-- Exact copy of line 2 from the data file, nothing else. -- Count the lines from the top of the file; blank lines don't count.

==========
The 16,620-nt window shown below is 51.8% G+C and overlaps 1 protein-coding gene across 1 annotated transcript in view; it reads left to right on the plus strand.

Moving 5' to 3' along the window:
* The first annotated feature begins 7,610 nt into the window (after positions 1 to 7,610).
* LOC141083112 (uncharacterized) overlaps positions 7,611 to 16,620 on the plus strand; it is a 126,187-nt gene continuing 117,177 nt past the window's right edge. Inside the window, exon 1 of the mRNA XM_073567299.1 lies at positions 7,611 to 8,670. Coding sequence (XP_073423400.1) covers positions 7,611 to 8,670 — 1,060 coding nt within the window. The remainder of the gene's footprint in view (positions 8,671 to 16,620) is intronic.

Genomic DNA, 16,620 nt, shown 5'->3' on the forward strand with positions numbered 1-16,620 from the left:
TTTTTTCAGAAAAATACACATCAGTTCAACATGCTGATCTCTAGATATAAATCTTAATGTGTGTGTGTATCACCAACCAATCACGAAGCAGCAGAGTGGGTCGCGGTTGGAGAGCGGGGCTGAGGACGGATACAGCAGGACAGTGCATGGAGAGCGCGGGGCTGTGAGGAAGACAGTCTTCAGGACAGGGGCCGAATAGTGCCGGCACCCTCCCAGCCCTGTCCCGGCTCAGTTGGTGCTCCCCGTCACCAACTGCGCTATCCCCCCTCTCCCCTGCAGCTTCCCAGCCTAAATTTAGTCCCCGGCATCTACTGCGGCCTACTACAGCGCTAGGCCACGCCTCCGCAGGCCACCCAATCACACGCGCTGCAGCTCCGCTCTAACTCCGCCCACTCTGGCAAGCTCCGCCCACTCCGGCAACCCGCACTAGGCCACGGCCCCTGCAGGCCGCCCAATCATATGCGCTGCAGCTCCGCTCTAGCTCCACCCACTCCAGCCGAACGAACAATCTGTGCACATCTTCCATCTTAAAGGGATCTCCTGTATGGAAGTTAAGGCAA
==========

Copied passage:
Moving 5' to 3' along the window: